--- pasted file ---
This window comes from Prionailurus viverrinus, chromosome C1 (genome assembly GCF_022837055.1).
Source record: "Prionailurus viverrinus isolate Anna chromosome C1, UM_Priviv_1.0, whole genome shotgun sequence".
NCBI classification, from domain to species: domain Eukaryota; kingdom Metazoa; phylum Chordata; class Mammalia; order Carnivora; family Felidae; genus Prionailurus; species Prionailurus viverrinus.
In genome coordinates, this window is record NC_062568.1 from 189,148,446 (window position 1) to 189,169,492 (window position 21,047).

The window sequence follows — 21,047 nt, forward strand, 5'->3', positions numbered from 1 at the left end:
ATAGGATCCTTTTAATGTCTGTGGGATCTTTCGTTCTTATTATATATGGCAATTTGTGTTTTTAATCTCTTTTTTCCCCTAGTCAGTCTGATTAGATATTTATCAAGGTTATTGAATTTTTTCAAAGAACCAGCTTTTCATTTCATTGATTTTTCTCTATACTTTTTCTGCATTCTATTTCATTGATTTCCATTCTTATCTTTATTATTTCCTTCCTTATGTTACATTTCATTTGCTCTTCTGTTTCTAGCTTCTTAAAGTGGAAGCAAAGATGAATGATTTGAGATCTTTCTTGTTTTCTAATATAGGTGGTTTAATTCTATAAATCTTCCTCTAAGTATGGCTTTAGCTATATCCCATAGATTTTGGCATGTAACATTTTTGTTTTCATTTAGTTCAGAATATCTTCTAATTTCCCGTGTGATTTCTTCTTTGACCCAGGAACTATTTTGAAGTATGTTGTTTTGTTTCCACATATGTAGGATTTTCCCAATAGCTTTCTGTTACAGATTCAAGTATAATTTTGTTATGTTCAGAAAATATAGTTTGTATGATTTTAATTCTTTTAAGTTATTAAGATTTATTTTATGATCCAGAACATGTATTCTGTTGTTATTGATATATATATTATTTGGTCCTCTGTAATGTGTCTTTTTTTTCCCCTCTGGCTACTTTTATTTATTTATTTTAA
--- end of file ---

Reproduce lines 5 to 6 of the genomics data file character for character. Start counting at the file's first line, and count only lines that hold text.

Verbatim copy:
The window sequence follows — 21,047 nt, forward strand, 5'->3', positions numbered from 1 at the left end:
ATAGGATCCTTTTAATGTCTGTGGGATCTTTCGTTCTTATTATATATGGCAATTTGTGTTTTTAATCTCTTTTTTCCCCTAGTCAGTCTGATTAGATATTTATCAAGGTTATTGAATTTTTTCAAAGAACCAGCTTTTCATTTCATTGATTTTTCTCTATACTTTTTCTGCATTCTATTTCATTGATTTCCATTCTTATCTTTATTATTTCCTTCCTTATGTTACATTTCATTTGCTCTTCTGTTTCTAGCTTCTTAAAGTGGAAGCAAAGATGAATGATTTGAGATCTTTCTTGTTTTCTAATATAGGTGGTTTAATTCTATAAATCTTCCTCTAAGTATGGCTTTAGCTATATCCCATAGATTTTGGCATGTAACATTTTTGTTTTCATTTAGTTCAGAATATCTTCTAATTTCCCGTGTGATTTCTTCTTTGACCCAGGAACTATTTTGAAGTATGTTGTTTTGTTTCCACATATGTAGGATTTTCCCAATAGCTTTCTGTTACAGATTCAAGTATAATTTTGTTATGTTCAGAAAATATAGTTTGTATGATTTTAATTCTTTTAAGTTATTAAGATTTATTTTATGATCCAGAACATGTATTCTGTTGTTATTGATATATATATTATTTGGTCCTCTGTAATGTGTCTTTTTTTTCCCCTCTGGCTACTTTTATTTATTTATTTTAA